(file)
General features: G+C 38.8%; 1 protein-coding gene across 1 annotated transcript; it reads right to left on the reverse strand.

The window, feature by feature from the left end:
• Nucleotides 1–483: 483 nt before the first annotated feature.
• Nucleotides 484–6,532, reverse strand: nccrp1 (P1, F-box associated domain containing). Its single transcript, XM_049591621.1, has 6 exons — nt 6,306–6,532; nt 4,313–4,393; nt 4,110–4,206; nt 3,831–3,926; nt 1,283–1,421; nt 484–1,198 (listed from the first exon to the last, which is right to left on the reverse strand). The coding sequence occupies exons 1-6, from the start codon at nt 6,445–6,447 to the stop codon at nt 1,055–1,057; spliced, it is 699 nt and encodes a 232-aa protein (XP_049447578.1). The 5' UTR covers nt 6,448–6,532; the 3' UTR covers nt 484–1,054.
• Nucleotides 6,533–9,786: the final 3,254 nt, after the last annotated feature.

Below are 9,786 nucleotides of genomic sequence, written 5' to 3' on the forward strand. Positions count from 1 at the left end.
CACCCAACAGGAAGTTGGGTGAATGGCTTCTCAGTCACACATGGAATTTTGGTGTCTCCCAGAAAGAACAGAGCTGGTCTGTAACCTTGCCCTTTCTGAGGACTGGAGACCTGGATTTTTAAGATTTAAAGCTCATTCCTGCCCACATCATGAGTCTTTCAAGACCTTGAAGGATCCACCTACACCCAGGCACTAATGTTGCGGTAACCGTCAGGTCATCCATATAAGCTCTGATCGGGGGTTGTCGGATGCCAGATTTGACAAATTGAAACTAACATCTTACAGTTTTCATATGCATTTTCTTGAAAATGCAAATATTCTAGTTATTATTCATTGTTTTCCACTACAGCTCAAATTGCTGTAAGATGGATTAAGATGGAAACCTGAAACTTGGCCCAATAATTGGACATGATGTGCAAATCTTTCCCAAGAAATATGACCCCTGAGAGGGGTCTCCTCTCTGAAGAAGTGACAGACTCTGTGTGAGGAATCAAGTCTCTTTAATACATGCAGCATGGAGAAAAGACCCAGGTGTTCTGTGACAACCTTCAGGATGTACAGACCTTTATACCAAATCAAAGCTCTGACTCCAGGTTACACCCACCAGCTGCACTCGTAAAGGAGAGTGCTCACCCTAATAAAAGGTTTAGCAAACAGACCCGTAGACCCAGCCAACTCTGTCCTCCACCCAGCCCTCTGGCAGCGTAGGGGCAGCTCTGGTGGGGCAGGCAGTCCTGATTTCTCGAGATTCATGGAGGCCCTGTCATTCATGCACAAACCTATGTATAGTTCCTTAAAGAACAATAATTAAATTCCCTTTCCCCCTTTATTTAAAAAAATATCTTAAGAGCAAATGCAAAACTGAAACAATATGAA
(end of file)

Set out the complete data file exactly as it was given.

General features: G+C 38.8%; 1 protein-coding gene across 1 annotated transcript; it reads right to left on the reverse strand.

The window, feature by feature from the left end:
• Nucleotides 1–483: 483 nt before the first annotated feature.
• Nucleotides 484–6,532, reverse strand: nccrp1 (P1, F-box associated domain containing). Its single transcript, XM_049591621.1, has 6 exons — nt 6,306–6,532; nt 4,313–4,393; nt 4,110–4,206; nt 3,831–3,926; nt 1,283–1,421; nt 484–1,198 (listed from the first exon to the last, which is right to left on the reverse strand). The coding sequence occupies exons 1-6, from the start codon at nt 6,445–6,447 to the stop codon at nt 1,055–1,057; spliced, it is 699 nt and encodes a 232-aa protein (XP_049447578.1). The 5' UTR covers nt 6,448–6,532; the 3' UTR covers nt 484–1,054.
• Nucleotides 6,533–9,786: the final 3,254 nt, after the last annotated feature.

Below are 9,786 nucleotides of genomic sequence, written 5' to 3' on the forward strand. Positions count from 1 at the left end.
CACCCAACAGGAAGTTGGGTGAATGGCTTCTCAGTCACACATGGAATTTTGGTGTCTCCCAGAAAGAACAGAGCTGGTCTGTAACCTTGCCCTTTCTGAGGACTGGAGACCTGGATTTTTAAGATTTAAAGCTCATTCCTGCCCACATCATGAGTCTTTCAAGACCTTGAAGGATCCACCTACACCCAGGCACTAATGTTGCGGTAACCGTCAGGTCATCCATATAAGCTCTGATCGGGGGTTGTCGGATGCCAGATTTGACAAATTGAAACTAACATCTTACAGTTTTCATATGCATTTTCTTGAAAATGCAAATATTCTAGTTATTATTCATTGTTTTCCACTACAGCTCAAATTGCTGTAAGATGGATTAAGATGGAAACCTGAAACTTGGCCCAATAATTGGACATGATGTGCAAATCTTTCCCAAGAAATATGACCCCTGAGAGGGGTCTCCTCTCTGAAGAAGTGACAGACTCTGTGTGAGGAATCAAGTCTCTTTAATACATGCAGCATGGAGAAAAGACCCAGGTGTTCTGTGACAACCTTCAGGATGTACAGACCTTTATACCAAATCAAAGCTCTGACTCCAGGTTACACCCACCAGCTGCACTCGTAAAGGAGAGTGCTCACCCTAATAAAAGGTTTAGCAAACAGACCCGTAGACCCAGCCAACTCTGTCCTCCACCCAGCCCTCTGGCAGCGTAGGGGCAGCTCTGGTGGGGCAGGCAGTCCTGATTTCTCGAGATTCATGGAGGCCCTGTCATTCATGCACAAACCTATGTATAGTTCCTTAAAGAACAATAATTAAATTCCCTTTCCCCCTTTATTTAAAAAAATATCTTAAGAGCAAATGCAAAACTGAAACAATATGAA